March 24, 2019

Ensuring safety on the slopes

Ski patrollers raise funds for first aid, other costs at Labrador event

Joe McIntyre/staff photographer

Ski Patrol Colleen Mancuso patrols Labrador Mountain during the LabFest fundraiser Saturday. The event raised $2,255 to benefit skiing safety.

When Joe Corcoran heads out to the slopes of Labrador Mountain in Truxton, he has one thing on his mind: identifying hazards skiers or snowboarders could encounter.

On Saturday, more than 20 members of the National ski patrol held LabFest to raise $2,255 for first aid kits and other expenses. Among the activities were selling waffles and hotdogs.

Corcoran is in his seventh season as a member of Labrador Mountain’s ski patrol, a separate entity from the National Ski Patrol that performs a similar function. Labrador Mountain’s ski patrol was established in 1960 to assure people’s safety while they were on the slopes.

“We try to get out there as soon as the lifts start up to ski the routes and see what the conditions are and identify any hazards,” he said Friday, the day before the fundraiser.

Corcoran got the job after attending a ski instructor class with his daughter as a way of spending time with her. When the instructor saw Corcoran’s application and noticed he had been a firefighter in Belgium Cold Springs near Baldwinsville and an emergency medical service provider in northern Onondaga County, the instructor turned the application over to Labrador Mountain’s ski patrol.

“It sounded like something interesting to do,” Corcoran said. “It’s been a wonderful opportunity ever since. I guess I have my daughter to blame for that.”

However, Labrador Mountain’s ski patrol isn’t the only one out checking the slopes. Corcoran said there are usually six to eight patrollers out on the slopes per shift.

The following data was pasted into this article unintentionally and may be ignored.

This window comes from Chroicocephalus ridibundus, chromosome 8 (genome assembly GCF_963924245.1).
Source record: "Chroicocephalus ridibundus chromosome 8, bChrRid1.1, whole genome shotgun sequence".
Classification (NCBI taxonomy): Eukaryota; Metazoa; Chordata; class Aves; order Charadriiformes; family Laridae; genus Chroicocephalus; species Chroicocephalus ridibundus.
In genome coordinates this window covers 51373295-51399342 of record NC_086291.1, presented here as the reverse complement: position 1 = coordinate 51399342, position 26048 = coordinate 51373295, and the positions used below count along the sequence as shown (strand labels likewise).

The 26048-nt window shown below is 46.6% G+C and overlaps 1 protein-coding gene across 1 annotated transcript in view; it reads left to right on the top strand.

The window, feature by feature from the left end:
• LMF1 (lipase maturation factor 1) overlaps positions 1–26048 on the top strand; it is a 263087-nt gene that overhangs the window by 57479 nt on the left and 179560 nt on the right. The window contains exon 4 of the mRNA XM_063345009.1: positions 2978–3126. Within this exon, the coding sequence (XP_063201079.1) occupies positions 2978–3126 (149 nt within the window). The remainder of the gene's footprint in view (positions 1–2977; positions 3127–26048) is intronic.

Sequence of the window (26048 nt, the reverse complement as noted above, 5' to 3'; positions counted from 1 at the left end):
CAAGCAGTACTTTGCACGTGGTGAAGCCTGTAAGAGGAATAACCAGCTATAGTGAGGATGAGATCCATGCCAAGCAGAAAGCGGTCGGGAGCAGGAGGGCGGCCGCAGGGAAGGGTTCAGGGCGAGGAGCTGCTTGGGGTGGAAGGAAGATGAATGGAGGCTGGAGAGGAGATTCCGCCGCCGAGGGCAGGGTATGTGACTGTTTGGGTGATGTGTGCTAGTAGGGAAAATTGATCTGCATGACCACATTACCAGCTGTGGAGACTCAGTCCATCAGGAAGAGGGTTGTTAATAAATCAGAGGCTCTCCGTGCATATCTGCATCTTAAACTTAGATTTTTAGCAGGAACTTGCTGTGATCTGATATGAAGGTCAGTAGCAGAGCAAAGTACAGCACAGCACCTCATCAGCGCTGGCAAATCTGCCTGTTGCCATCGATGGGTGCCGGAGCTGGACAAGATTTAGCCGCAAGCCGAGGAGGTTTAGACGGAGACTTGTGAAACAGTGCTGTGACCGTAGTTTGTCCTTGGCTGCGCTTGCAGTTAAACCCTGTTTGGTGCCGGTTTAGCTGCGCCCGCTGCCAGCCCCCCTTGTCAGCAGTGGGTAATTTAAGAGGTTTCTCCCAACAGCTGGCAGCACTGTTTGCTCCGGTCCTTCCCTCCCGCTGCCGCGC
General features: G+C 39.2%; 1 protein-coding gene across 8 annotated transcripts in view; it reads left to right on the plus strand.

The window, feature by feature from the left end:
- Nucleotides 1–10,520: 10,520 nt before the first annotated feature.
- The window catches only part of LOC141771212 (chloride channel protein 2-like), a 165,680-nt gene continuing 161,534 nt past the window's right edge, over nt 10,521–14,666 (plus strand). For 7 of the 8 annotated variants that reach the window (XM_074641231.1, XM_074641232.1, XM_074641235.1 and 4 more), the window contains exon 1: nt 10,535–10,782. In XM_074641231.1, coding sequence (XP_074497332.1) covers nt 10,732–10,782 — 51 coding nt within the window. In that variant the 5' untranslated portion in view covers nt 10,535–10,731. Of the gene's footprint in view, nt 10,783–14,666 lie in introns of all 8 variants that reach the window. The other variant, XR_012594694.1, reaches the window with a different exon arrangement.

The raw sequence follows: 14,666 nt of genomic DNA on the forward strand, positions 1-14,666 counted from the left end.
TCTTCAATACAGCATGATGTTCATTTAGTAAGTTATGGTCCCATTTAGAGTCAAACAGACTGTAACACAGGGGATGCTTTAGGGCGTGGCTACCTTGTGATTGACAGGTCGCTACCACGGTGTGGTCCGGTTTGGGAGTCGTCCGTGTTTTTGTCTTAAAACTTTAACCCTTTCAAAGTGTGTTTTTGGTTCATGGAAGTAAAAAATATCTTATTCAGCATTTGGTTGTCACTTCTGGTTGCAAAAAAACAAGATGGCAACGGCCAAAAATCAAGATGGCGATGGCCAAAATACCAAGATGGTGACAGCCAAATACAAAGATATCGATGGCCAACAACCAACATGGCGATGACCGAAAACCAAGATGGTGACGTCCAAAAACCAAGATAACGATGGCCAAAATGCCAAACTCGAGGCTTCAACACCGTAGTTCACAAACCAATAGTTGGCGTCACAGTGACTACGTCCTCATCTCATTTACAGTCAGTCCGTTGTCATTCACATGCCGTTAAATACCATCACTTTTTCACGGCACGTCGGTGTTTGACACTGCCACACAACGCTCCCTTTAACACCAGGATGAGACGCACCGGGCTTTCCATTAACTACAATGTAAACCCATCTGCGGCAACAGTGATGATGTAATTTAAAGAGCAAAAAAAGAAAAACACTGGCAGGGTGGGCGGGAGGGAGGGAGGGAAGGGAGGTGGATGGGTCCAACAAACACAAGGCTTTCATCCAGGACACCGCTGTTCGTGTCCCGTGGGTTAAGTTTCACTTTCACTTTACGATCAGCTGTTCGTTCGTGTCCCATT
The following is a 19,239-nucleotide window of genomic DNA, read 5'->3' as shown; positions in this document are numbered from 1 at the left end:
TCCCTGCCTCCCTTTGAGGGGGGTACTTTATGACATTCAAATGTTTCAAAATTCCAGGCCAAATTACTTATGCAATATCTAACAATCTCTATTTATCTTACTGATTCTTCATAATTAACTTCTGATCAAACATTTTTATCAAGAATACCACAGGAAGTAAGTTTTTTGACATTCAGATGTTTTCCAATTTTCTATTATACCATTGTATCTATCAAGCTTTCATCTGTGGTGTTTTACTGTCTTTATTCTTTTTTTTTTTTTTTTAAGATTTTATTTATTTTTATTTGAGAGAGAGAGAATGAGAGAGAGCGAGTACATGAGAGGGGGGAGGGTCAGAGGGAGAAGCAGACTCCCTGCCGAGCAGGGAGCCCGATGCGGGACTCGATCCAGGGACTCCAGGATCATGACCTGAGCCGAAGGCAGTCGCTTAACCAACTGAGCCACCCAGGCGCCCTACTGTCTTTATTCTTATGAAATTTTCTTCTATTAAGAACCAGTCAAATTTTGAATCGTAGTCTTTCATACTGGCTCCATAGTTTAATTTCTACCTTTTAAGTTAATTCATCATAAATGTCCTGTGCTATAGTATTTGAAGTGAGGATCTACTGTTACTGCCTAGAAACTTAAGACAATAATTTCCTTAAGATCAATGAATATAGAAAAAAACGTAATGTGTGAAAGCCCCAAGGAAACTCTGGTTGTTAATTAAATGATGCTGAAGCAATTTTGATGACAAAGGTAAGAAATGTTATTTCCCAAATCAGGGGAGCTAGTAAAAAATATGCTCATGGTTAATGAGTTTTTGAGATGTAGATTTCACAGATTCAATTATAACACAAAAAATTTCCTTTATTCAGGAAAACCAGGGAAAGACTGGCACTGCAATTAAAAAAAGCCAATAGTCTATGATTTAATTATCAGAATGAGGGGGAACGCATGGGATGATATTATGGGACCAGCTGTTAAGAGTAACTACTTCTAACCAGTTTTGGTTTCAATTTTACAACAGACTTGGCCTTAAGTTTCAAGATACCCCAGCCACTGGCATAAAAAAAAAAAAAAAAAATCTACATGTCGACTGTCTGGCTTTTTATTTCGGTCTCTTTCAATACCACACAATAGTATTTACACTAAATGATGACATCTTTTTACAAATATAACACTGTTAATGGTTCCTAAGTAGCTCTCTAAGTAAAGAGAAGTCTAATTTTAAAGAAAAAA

But not all of the patrollers on the slopes are paid by Labrador Mountain. Some of them are part of the National Ski Patrol, which was established in 1938 and made up of both paid personnel and volunteers, who received six months of training similar to what emergency medical technicians learn. They are also trained on how to safely get an injured skier or snowboarder off the slopes.

John Costello, who has been part of the National Ski Patrol for 18 years, joined because he got to help people while doing something he loved — skiing.

“The other patrollers are all here because they want to be and they’re all good people,” he said.

Colleen Mancuso has been a part of the National Ski Patrol since 1990, except for five years she took off for knee surgery.

“One of my good friends, Tracey Loveland, in college got me into it,” she said. “It’s always nice to help people in need.”

The other big plus about being in the organization is getting to ski all the time, Mancuso said.

“The training also gives you a high degree of confidence out on the slopes,” she said. “You fall, we haul.”

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